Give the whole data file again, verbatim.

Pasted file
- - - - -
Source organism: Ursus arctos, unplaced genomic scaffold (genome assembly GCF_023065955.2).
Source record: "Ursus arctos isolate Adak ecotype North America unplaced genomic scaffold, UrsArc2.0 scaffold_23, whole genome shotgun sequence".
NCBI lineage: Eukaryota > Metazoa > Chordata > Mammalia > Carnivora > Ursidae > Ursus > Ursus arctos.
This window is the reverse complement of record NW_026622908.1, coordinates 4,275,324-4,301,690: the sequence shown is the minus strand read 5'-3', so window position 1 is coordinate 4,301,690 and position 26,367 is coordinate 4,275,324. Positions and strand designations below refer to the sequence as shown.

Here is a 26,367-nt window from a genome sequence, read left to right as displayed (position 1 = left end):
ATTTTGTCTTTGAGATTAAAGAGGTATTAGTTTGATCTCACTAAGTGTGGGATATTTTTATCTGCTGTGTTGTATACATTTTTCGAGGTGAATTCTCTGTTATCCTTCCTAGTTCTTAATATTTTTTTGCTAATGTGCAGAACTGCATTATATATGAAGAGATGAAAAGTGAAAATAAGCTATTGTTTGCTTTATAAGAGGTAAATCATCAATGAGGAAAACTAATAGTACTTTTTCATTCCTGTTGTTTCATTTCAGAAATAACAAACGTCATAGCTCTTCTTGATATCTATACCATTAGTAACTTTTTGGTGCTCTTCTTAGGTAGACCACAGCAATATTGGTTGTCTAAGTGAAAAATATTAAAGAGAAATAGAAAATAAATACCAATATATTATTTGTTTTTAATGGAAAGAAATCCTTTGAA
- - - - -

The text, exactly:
Source organism: Ursus arctos, unplaced genomic scaffold (genome assembly GCF_023065955.2).
Source record: "Ursus arctos isolate Adak ecotype North America unplaced genomic scaffold, UrsArc2.0 scaffold_23, whole genome shotgun sequence".
NCBI lineage: Eukaryota > Metazoa > Chordata > Mammalia > Carnivora > Ursidae > Ursus > Ursus arctos.
This window is the reverse complement of record NW_026622908.1, coordinates 4,275,324-4,301,690: the sequence shown is the minus strand read 5'-3', so window position 1 is coordinate 4,301,690 and position 26,367 is coordinate 4,275,324. Positions and strand designations below refer to the sequence as shown.

Here is a 26,367-nt window from a genome sequence, read left to right as displayed (position 1 = left end):
ATTTTGTCTTTGAGATTAAAGAGGTATTAGTTTGATCTCACTAAGTGTGGGATATTTTTATCTGCTGTGTTGTATACATTTTTCGAGGTGAATTCTCTGTTATCCTTCCTAGTTCTTAATATTTTTTTGCTAATGTGCAGAACTGCATTATATATGAAGAGATGAAAAGTGAAAATAAGCTATTGTTTGCTTTATAAGAGGTAAATCATCAATGAGGAAAACTAATAGTACTTTTTCATTCCTGTTGTTTCATTTCAGAAATAACAAACGTCATAGCTCTTCTTGATATCTATACCATTAGTAACTTTTTGGTGCTCTTCTTAGGTAGACCACAGCAATATTGGTTGTCTAAGTGAAAAATATTAAAGAGAAATAGAAAATAAATACCAATATATTATTTGTTTTTAATGGAAAGAAATCCTTTGAA